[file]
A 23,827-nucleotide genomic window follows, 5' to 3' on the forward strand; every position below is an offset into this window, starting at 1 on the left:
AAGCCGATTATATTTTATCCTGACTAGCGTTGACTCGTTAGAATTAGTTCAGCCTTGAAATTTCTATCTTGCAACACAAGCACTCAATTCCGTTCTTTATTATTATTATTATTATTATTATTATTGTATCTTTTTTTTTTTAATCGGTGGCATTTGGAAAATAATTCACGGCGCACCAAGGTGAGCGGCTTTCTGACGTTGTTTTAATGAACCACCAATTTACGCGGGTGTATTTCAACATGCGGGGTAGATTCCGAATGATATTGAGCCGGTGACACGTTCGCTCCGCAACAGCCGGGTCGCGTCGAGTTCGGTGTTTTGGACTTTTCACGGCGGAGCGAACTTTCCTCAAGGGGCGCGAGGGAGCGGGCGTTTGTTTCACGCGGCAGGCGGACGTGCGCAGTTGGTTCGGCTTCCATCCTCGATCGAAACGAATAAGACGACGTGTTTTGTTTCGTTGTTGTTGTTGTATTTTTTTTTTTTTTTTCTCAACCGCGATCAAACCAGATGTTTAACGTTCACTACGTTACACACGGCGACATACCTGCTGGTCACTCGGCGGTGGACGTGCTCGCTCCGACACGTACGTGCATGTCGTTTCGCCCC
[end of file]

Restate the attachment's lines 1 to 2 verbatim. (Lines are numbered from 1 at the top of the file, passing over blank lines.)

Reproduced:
A 23,827-nucleotide genomic window follows, 5' to 3' on the forward strand; every position below is an offset into this window, starting at 1 on the left:
AAGCCGATTATATTTTATCCTGACTAGCGTTGACTCGTTAGAATTAGTTCAGCCTTGAAATTTCTATCTTGCAACACAAGCACTCAATTCCGTTCTTTATTATTATTATTATTATTATTATTATTGTATCTTTTTTTTTTTAATCGGTGGCATTTGGAAAATAATTCACGGCGCACCAAGGTGAGCGGCTTTCTGACGTTGTTTTAATGAACCACCAATTTACGCGGGTGTATTTCAACATGCGGGGTAGATTCCGAATGATATTGAGCCGGTGACACGTTCGCTCCGCAACAGCCGGGTCGCGTCGAGTTCGGTGTTTTGGACTTTTCACGGCGGAGCGAACTTTCCTCAAGGGGCGCGAGGGAGCGGGCGTTTGTTTCACGCGGCAGGCGGACGTGCGCAGTTGGTTCGGCTTCCATCCTCGATCGAAACGAATAAGACGACGTGTTTTGTTTCGTTGTTGTTGTTGTATTTTTTTTTTTTTTTTCTCAACCGCGATCAAACCAGATGTTTAACGTTCACTACGTTACACACGGCGACATACCTGCTGGTCACTCGGCGGTGGACGTGCTCGCTCCGACACGTACGTGCATGTCGTTTCGCCCC